Tuesday, June 30, 2009

Homemade French Bread

I have always wanted to try making French Bread from scratch, and this recipe from La Fuji Mama looked so easy that I finally took on the challenge last night! (This recipe makes two loaves, but I halved it since we only needed one).

1 1/2 Tbsp. or 2 packets (1/4 oz./7 g each) dry active yeast
1/2 cup warm water
1/2 tsp. granulated sugar
2 cups hot water
3 Tbsp. granulated sugar
1 Tbsp. salt
1/2 cup oil
5 - 6 cups all-purpose flour

1. Dissolve yeast, warm water, and 1/2 teaspoon granulated sugar in a small bowl.

2. In a large bowl or stand mixer, combine hot water, 3 tablespoons granulated sugar, salt, and oil. Add 3 cups of flour to the mixture in the large bowl/mixer and mix well. Stir in yeast mixture.

3. Add 2 - 3 cups more flour and mix until well blended. (At this point your dough will still be quite sticky). Leave in bowl and let rise for 1 hour, mixing a few strokes a couple of times during the hour.

4. Divide dough into 2 (or 3 if you want smaller loaves) pieces. Roll out each piece on a floured surface into the length desired then roll up length wise like a jelly roll.

5. Put on a greased cookie sheet, sealed side down, and tuck the ends under. Slash the top diagonally across the top every couple of inches with a sharp knife. Brush with egg white. Preheat oven to 400 degrees Fahrenheit. Let loaves rise 30 more minutes.

6. Bake for 25 - 30 minutes.

Mmmmm...this smelled so great, I couldn't wait to dig in. It wasn't like your typical store-bought loaf of French bread. They tend to be chewy on the outside and really fluffy and insubstantial on the inside. I've always liked that fine, but I didn't know what I was missing! This French bread was thicker while still being very soft, and the crust was just slightly crispy. Totally divine! I put some butter and garlic on a few slices and toasted them up to go with our pasta for dinner.

I'm usually scared of making any bread that doesn't involve the use of my bread machine, but this was so quick, easy, and yummy. It was a little bit sticky, but if you make sure your surface is amply floured you should be fine. No kneading, literally 10 minutes to put together, and that wonderful homemade bread smell permeating your home. Who could find fault with that? Now excuse me while I go eat the rest of the loaf for breakfast. :)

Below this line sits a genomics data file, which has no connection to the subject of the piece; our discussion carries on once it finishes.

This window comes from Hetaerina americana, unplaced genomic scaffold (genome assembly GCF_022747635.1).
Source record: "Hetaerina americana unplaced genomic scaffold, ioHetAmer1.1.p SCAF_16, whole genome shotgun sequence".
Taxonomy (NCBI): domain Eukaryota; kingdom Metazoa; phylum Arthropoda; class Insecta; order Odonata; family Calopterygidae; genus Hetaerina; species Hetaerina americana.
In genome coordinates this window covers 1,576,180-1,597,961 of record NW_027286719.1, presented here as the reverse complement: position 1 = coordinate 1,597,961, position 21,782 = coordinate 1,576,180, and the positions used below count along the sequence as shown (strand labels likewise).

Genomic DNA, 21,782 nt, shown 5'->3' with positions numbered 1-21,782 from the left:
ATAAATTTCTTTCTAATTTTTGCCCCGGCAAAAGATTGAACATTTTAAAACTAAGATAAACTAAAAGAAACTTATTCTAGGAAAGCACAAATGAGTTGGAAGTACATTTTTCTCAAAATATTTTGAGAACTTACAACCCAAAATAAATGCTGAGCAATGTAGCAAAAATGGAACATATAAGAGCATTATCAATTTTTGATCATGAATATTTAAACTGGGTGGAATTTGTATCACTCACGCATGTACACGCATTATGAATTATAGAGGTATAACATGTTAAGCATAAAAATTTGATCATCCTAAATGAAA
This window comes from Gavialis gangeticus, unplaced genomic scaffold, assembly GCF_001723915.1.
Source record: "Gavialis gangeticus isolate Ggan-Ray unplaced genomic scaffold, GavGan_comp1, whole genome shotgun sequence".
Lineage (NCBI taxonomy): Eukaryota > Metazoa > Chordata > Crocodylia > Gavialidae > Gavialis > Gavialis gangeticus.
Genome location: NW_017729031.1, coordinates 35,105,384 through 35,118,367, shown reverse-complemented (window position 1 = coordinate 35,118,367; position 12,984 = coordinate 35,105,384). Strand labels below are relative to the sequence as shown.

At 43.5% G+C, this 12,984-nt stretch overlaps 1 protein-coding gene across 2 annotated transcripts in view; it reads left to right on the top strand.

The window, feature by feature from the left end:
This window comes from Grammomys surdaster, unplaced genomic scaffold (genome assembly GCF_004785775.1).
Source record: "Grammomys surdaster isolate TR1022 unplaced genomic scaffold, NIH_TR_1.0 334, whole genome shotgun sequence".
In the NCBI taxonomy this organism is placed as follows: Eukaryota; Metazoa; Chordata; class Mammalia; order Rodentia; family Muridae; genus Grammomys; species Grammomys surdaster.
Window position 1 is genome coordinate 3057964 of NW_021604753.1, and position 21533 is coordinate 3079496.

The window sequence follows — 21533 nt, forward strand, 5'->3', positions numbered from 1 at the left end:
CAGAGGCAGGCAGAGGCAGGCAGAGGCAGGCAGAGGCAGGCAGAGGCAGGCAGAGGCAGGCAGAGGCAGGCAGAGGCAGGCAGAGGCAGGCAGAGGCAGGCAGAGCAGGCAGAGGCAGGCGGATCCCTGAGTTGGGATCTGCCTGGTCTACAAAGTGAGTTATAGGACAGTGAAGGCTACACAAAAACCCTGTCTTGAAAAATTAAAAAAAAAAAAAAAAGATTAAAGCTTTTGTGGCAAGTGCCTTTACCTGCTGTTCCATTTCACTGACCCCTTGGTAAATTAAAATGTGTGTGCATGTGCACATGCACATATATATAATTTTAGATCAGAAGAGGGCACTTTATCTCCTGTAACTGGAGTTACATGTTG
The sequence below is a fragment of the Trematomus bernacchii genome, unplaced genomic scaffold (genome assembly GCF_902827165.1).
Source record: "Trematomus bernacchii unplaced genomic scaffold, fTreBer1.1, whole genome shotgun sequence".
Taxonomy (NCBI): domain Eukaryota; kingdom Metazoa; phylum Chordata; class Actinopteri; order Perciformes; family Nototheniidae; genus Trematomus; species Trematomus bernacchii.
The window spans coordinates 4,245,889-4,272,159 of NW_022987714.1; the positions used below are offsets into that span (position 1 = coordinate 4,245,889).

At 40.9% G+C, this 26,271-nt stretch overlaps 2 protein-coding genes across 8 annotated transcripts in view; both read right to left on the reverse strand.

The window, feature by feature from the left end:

Saturday, June 27, 2009


I love this dish because it's relatively healthy and very easy to modify according to what you have on hand. Plus, it's so pretty! Just look at those colors!

This stir fry had chicken, yellow squash, carrots, red bell pepper, and broccoli. I'm also a big fan of sugar snap peas and baby corn, but I didn't get to plan ahead this time, so we used what we've got!

Start by placing raw chicken in a greased frying pan over medium heat. At this point, I brushed a little bit of sauce all over it.

If I'd had time to marinate the chicken, I probably would've done so. But this was a quick, whatever-we-have dinner, if you haven't gotten that point yet. :)

I love Kikkoman sauces. I've tried experimenting and making my own stir-fry sauces at home, and they usually turn out pretty well. But I keep coming back to my old reliable Kikkoman. It's tasty and it's simple. Can't complain! Although my dad makes a wonderful lemony stir-fry sauce that I need to steal from him sometime. If I can master it, maybe that will replace it.

Cover the chicken, and while it cooks, chop up your veggies. Once you can't see any more pink on the chicken, flip it over and cut it into small pieces with a fork. Then, add in a little bit of oil and your veggies. (I tossed in the carrots and broccoli a few minutes before the peppers and squash, just because they take longer to cook). Stir frequently. I like to go ahead and add a little bit more of the sauce at this point, just for the extra flavor boost.

By the way, see how shiny the food is? I used way too much oil this time, bringing that whole "healthy" thing down a notch and also making it a bit slimy.

It was still delicious, but definitely could've been better. I think I kept adding in oil because I was worried the vegetables wouldn't cook properly or something. Just keep in mind that you can always add more, but you can't take away what you put in. So easy on the oil!

Once the vegetables are cooked to your preference (I like them to still be a bit crisp), serve them on a bed of hot cooked rice.

Speaking of rice, I need some advice. Rice advice. Heh heh. :) Anyway, I just can't cook the stuff. It seems to turn out differently every time: too mushy, too firm, etc. What I usually do is this: heat 2 parts water to boiling, add 1 part rice, cover and reduce heat to low, cook 20 minutes. At our old apartment I got it right every once in a while, but now it never happens. Anyone care to share your method with me? Is it just my stupid stove? Do I need to invest in a rice cooker?

Friday, June 26, 2009


Well, I finally started my own food blog, mostly to feed (ha ha… no pun intended) my obsession with all things kitchen without having to use my family blog as an outlet. I always felt like I had to apologize for posting another soup recipe instead of more pictures of my little boy for his grandmas to see. No more!

I will most definitely be posting recipes, both tried-and-true as well as experimental. But I also plan on posting other things from time to time: reviews of cookware, questions I have (so that you can fill me in), and whatever other food-related tidbits happen to pop into my head! Thanks for reading, and I hope you enjoy!